Best read closer to the first book in the series.
Tor is now Nikki and she and her family have moved and she's trying not to stand out and to find a lief for herself. It's complicated and messy and she just wants to live a life. To live she has to fight, using science. ( )
  wyvernfriend | Jun 24, 2017 |
To prevent the public from learning about Tori's unusual DNA, technology "geek" Tori and her adoptive parents move to a new town and change their names.
  lkmuir | Dec 8, 2015 |
An enjoyable follow up to Ultraviolet, though rather different in tone. I liked the exciting sci fi plot, and loved practical, sciency protagonist Tori. I was particularly glad to read a book with an asexual main character. ( )
  Tafadhali | Nov 18, 2015 |
First thing you should know: Quicksilver is a sequel. It has a different protagonist and shows many of the relevant events from the first novel through flashback, but you’ll still have a better grasp on what’s going on if you read the first book.

Since that’s out of the way, I really loved Quicksilver. Like, really loved Quicksilver. It has so much going for it, and it manages to avoid so many pitfalls.

I don’t want to say too much about the plot, because of spoilers for the first book, but I’ll post a sentence in the comments.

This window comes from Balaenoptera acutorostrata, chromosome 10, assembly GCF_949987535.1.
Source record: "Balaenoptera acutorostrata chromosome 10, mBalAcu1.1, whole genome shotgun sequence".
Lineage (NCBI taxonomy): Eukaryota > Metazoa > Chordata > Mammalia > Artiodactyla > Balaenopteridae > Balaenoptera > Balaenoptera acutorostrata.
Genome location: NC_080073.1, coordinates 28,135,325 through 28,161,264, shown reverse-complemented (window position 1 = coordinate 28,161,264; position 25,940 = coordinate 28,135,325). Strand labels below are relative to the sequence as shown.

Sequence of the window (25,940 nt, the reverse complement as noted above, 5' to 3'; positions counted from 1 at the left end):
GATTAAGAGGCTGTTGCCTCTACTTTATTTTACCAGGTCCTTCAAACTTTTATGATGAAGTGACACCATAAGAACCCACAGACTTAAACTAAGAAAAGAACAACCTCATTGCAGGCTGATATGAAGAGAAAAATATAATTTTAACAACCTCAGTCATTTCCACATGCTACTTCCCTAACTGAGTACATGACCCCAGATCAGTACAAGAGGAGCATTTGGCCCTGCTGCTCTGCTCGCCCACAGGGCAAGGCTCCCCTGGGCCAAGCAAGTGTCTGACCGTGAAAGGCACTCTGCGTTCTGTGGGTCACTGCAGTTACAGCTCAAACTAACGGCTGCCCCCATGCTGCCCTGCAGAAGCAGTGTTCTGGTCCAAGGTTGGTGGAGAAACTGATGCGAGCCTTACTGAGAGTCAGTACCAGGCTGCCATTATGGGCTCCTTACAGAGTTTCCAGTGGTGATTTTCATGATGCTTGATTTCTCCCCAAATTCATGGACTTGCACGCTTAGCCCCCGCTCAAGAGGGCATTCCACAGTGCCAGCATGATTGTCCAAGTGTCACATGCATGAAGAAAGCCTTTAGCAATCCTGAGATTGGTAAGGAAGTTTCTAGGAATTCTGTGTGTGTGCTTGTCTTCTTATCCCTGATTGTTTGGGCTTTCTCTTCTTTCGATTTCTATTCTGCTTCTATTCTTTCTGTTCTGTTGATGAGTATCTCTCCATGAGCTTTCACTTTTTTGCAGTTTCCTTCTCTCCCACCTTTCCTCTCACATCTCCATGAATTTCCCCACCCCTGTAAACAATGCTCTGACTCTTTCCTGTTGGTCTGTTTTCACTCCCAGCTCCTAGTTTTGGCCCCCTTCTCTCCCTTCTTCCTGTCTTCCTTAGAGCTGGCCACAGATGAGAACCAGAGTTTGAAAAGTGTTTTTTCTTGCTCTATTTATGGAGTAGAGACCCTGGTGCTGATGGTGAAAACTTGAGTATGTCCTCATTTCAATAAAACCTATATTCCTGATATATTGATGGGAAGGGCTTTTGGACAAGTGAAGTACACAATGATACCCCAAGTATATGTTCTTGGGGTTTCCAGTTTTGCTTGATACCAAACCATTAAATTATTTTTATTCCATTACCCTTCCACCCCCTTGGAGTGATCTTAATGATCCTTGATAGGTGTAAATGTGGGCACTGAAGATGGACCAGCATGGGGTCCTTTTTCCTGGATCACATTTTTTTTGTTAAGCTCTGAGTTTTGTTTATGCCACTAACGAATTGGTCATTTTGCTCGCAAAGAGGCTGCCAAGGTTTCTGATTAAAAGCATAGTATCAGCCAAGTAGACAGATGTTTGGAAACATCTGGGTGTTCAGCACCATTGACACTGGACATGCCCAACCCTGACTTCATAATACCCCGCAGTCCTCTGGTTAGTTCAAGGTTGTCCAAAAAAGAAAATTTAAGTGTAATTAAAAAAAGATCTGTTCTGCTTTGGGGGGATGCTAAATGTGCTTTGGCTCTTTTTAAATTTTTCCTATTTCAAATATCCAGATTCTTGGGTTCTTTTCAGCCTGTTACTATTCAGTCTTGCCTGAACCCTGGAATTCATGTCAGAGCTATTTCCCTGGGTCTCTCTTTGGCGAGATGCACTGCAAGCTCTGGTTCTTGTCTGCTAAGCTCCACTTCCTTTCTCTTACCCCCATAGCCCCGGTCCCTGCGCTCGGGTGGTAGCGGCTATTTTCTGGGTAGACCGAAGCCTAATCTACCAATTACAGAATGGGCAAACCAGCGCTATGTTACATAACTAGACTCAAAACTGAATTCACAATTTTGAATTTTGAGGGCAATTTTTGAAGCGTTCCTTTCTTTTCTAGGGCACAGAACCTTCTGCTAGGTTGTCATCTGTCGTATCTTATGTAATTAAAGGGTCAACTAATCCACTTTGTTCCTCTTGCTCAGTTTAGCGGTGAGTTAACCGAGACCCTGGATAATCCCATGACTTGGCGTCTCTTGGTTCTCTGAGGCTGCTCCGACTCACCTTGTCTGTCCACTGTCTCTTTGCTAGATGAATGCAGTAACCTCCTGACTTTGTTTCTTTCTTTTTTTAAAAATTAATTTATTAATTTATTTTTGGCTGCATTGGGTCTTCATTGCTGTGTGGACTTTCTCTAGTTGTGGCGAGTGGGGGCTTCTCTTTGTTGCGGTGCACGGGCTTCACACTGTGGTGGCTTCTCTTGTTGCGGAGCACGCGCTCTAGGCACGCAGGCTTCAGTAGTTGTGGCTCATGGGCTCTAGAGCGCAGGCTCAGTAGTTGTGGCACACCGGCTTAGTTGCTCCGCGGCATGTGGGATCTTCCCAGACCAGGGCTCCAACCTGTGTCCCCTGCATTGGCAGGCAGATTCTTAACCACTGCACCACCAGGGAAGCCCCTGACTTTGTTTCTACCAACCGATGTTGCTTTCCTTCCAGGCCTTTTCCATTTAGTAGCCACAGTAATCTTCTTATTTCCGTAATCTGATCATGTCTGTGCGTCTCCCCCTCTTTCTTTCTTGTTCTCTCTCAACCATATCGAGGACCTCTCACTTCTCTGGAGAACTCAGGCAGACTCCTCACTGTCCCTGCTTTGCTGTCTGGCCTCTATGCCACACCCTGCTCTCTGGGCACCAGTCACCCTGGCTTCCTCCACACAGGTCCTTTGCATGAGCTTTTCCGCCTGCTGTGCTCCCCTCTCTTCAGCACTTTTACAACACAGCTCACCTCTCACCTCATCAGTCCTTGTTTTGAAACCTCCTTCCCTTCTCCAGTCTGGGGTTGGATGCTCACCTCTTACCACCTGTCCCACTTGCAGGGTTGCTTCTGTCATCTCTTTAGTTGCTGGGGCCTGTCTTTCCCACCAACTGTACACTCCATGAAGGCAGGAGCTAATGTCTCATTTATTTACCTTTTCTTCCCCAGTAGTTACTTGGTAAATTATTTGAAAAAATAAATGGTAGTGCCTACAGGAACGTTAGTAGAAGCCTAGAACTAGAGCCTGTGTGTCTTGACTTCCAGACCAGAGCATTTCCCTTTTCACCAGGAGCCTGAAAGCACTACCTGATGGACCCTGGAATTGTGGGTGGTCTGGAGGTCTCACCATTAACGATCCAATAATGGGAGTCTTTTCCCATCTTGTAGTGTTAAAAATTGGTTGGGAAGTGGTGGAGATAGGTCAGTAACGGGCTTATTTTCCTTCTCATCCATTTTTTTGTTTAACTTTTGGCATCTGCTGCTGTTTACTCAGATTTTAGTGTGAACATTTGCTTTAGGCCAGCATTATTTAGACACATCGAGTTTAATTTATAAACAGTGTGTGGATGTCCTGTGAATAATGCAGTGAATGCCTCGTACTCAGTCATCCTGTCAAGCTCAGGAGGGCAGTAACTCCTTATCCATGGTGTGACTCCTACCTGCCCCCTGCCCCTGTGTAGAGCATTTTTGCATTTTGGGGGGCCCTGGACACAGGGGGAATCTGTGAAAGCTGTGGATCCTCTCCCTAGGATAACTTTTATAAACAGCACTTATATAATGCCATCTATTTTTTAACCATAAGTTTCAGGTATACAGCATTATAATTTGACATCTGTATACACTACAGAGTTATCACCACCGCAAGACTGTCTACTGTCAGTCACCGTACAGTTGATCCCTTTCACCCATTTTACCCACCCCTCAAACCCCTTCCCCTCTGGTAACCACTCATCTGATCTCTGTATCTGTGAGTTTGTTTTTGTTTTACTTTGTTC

The characterization was overall excellent. Tori (or Niki, as she changes to), the protagonist, starts the book on the run from her past life, her mother helping her dye her hair in a gas station restroom. Tori is both smart and capable, with a passion for engineering. However, she’s also realistically flawed. She keeps putting up barriers and not telling people the truth, although it’s often easy to see why. She feels a desire to be “normal” and liked, and this often translates into her feeling like she has to lie.

Also, Tori/Niki is asexual. And she even uses the word! Do you know how rare this is for any book, and especially YA? Oh, and while Tori’s asexual, I don’t think she’s aromantic. There’s still sort of a romantic relationship here, it just is a lot more complex and very different than your standard YA book. If you want to know more about how Tori’s asexuality is handled, there’s an asexual blog that looked at it more in depth here.